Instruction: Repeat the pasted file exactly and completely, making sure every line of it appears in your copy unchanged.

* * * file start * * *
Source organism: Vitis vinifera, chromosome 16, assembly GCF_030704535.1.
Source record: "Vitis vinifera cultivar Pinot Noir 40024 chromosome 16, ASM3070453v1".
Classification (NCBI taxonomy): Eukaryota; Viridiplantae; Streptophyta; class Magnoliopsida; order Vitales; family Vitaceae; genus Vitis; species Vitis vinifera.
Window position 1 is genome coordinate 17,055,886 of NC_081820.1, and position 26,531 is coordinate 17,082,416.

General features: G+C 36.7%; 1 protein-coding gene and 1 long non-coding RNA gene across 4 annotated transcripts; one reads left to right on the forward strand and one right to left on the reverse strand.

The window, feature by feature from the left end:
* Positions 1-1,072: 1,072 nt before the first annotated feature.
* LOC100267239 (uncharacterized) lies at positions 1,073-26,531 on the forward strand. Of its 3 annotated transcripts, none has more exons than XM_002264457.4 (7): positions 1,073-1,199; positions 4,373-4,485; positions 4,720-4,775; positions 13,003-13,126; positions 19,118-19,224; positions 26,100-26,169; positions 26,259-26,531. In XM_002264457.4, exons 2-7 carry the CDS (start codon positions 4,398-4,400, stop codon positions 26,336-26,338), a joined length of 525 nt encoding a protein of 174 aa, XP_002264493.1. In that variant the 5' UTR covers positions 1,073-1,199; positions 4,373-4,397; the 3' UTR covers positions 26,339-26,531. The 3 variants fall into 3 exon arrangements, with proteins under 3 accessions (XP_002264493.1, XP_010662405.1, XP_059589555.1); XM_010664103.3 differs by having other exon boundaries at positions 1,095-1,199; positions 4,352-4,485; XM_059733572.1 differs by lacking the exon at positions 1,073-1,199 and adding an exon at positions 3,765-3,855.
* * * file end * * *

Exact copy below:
Source organism: Vitis vinifera, chromosome 16, assembly GCF_030704535.1.
Source record: "Vitis vinifera cultivar Pinot Noir 40024 chromosome 16, ASM3070453v1".
Classification (NCBI taxonomy): Eukaryota; Viridiplantae; Streptophyta; class Magnoliopsida; order Vitales; family Vitaceae; genus Vitis; species Vitis vinifera.
Window position 1 is genome coordinate 17,055,886 of NC_081820.1, and position 26,531 is coordinate 17,082,416.

General features: G+C 36.7%; 1 protein-coding gene and 1 long non-coding RNA gene across 4 annotated transcripts; one reads left to right on the forward strand and one right to left on the reverse strand.

The window, feature by feature from the left end:
* Positions 1-1,072: 1,072 nt before the first annotated feature.
* LOC100267239 (uncharacterized) lies at positions 1,073-26,531 on the forward strand. Of its 3 annotated transcripts, none has more exons than XM_002264457.4 (7): positions 1,073-1,199; positions 4,373-4,485; positions 4,720-4,775; positions 13,003-13,126; positions 19,118-19,224; positions 26,100-26,169; positions 26,259-26,531. In XM_002264457.4, exons 2-7 carry the CDS (start codon positions 4,398-4,400, stop codon positions 26,336-26,338), a joined length of 525 nt encoding a protein of 174 aa, XP_002264493.1. In that variant the 5' UTR covers positions 1,073-1,199; positions 4,373-4,397; the 3' UTR covers positions 26,339-26,531. The 3 variants fall into 3 exon arrangements, with proteins under 3 accessions (XP_002264493.1, XP_010662405.1, XP_059589555.1); XM_010664103.3 differs by having other exon boundaries at positions 1,095-1,199; positions 4,352-4,485; XM_059733572.1 differs by lacking the exon at positions 1,073-1,199 and adding an exon at positions 3,765-3,855.